I can see some really neat applications for scientific uses from this tech, but I really don’t think it’s something I’d want on my personal camera. Maybe it’s just me, but I don’t think art should be perfect. Limitations and difficulties are what make art great. The most important lesson I’ve ever had from this came from my music theory/composition days: the more you limit yourself, the more creative you have to be. As long as you make that effort to be creative, your art will NEVER suffer for the limitations. This development, while kind of cool and potentially useful for technical applications, ain’t going to engender creativity.

    #39500
    Plamadude30k
    Participant

    I can see some really neat applications for scientific uses from this tech, but I really don’t think it’s something I’d want on my personal camera. Maybe it’s just me, but I don’t think art should be perfect. Limitations and difficulties are what make art great. The most important lesson I’ve ever had in this vein came from my music theory/composition days: the more you limit yourself, the more creative you have to be. As long as you make that effort to be creative, your art will NEVER suffer for the limitations. This development, while kind of cool and potentially useful for technical applications, ain’t going to engender creativity.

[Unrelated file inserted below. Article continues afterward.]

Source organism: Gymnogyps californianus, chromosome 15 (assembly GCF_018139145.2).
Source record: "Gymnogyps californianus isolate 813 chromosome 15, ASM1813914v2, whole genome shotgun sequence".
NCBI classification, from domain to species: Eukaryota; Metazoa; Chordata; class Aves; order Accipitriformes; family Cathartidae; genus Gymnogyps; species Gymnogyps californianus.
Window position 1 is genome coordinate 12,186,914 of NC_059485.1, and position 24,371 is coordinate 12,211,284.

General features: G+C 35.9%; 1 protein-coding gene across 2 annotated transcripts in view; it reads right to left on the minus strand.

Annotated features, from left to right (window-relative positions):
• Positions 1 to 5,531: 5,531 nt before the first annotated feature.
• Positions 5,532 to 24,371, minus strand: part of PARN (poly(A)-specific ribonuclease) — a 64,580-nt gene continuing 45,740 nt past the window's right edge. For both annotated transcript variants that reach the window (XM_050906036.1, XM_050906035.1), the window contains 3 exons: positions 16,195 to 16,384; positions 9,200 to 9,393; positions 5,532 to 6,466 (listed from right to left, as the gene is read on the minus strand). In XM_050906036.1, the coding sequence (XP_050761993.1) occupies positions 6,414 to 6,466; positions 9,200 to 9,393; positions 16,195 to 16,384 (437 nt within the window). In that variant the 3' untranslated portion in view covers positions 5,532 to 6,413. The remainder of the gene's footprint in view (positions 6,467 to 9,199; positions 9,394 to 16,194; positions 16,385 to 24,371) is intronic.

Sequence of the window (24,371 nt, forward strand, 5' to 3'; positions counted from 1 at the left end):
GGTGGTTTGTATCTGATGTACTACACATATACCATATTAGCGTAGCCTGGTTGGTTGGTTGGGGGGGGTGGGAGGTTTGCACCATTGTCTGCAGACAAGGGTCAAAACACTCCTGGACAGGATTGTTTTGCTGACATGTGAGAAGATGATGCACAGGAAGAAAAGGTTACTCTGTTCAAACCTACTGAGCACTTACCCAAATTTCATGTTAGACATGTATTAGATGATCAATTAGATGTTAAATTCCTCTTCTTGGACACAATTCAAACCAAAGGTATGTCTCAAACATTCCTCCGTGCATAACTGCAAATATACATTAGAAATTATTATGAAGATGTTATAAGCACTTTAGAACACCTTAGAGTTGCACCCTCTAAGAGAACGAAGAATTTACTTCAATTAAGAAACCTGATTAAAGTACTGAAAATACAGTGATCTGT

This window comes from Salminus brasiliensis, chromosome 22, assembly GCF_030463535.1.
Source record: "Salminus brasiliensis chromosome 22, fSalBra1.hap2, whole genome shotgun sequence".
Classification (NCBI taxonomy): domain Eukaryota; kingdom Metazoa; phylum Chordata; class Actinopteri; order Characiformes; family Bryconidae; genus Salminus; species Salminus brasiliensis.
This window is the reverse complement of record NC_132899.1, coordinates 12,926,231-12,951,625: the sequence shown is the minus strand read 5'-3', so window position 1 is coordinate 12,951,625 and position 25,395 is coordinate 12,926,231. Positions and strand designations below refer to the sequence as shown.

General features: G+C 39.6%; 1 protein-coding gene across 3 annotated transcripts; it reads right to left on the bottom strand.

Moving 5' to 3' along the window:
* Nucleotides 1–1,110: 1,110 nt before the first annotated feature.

How in the WORLD did I manage to quote myself? Ah, forum gremlins-an endless source of entertainment.

    #39498
    Yugoboy
    Participant

    Plamadude30k: Gary Larson, in his Pre-History of the Far Side says something very similar about limits making him a better artist… having only a single panel with a specific shape to do the image he wanted to make in (he says) made him a better artist. I’m inclined to agree.

    #39495
    Curious
    Participant

    How in the WORLD did I manage to quote myself? Ah, forum gremlins-an endless source of entertainment.

    you can delete or edit your own posts.

    #39494
    Curious
    Participant

    I regret all those years I wasted not pursuing something I am passionate about. I love how digital gave me back a window the world. Still, I can’t help but believe that photography as an “Art” would be better without it.

    Or, I should tie an onion on my belt and start shouting at clouds.

    remember Instamatics? hell even the lovely brownie hawkeye. when enough folks got the shutter bug fever then the camera makers had some money for R&D on better stuff. and people ask for better stuff.

    same thing is happening with digital. 14MP P&S didn’t just come about because the camera companies were bored. but the upside is that technology is in mid and high end DSLRs now too.

    like i need to tell you this.

    bob ross’s happy little trees aren’t art (except in the looses sense) but they made folks think about technique and oil vs watercolor and IMO made folks appreciate good art. ok not all folks, see kinkade.

    besides “art” is only one measure of photography’s usefulness.